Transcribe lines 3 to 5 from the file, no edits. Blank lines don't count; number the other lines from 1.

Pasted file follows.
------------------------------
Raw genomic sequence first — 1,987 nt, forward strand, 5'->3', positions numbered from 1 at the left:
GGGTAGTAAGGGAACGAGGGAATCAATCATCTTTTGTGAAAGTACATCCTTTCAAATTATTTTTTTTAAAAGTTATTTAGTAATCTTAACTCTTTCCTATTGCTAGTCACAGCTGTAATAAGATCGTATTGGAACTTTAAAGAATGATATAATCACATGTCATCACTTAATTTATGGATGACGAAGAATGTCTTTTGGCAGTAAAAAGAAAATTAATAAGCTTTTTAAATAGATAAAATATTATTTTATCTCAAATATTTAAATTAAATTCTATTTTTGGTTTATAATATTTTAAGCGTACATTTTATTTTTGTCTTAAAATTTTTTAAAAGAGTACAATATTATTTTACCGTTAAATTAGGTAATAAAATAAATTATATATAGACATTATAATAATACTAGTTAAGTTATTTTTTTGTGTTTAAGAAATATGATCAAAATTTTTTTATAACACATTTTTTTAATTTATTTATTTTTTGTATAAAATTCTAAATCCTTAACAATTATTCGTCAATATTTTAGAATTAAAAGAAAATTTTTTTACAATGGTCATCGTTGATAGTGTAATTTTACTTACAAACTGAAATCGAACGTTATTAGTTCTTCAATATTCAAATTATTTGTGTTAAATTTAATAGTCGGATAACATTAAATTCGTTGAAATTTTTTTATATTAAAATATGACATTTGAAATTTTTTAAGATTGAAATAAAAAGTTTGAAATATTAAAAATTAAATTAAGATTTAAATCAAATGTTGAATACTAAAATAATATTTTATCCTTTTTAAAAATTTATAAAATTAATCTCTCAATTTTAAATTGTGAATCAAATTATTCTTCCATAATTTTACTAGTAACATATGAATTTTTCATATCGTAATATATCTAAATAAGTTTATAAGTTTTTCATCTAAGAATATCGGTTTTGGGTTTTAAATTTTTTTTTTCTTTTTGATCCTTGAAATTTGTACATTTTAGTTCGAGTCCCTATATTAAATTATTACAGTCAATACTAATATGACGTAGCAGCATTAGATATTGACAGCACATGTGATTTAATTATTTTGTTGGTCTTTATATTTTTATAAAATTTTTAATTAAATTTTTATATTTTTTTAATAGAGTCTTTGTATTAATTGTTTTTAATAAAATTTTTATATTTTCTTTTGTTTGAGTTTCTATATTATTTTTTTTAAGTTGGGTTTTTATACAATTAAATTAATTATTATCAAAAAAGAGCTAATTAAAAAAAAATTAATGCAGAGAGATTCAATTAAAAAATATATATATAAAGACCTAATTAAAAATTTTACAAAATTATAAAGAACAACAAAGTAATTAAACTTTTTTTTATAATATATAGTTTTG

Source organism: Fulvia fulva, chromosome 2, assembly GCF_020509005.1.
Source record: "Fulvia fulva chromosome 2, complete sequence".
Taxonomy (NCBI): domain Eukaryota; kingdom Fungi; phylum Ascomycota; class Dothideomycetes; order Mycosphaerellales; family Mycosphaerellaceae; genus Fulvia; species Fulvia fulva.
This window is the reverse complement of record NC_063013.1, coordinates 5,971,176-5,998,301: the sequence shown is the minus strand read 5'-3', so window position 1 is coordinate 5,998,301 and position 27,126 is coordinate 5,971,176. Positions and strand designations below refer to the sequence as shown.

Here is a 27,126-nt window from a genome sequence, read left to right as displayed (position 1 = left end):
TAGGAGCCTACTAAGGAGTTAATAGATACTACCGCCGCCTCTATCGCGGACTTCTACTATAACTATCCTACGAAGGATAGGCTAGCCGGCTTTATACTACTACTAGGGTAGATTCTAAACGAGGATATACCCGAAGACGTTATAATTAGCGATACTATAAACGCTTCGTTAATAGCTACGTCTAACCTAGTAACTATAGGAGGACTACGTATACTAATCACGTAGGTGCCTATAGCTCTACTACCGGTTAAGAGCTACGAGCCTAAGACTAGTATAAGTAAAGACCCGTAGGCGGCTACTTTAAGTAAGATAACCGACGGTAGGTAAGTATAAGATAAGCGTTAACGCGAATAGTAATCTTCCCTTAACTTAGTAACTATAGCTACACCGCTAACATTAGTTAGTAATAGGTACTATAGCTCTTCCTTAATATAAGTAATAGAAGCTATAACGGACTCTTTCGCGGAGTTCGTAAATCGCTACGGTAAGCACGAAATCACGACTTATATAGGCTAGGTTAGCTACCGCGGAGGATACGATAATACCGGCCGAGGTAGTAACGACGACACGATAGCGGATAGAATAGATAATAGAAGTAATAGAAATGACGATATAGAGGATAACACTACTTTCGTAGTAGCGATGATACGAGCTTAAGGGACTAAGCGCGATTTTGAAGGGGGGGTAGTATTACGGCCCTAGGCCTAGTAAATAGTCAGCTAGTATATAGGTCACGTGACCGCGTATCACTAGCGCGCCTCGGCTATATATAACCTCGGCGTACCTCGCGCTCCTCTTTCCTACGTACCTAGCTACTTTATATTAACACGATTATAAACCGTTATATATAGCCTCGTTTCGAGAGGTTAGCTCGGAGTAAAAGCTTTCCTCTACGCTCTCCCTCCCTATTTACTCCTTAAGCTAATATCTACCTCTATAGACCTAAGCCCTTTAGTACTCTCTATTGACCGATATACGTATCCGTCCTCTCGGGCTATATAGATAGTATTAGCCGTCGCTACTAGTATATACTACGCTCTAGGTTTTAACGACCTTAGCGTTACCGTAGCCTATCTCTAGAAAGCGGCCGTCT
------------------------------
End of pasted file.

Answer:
Source organism: Fulvia fulva, chromosome 2, assembly GCF_020509005.1.
Source record: "Fulvia fulva chromosome 2, complete sequence".
Taxonomy (NCBI): domain Eukaryota; kingdom Fungi; phylum Ascomycota; class Dothideomycetes; order Mycosphaerellales; family Mycosphaerellaceae; genus Fulvia; species Fulvia fulva.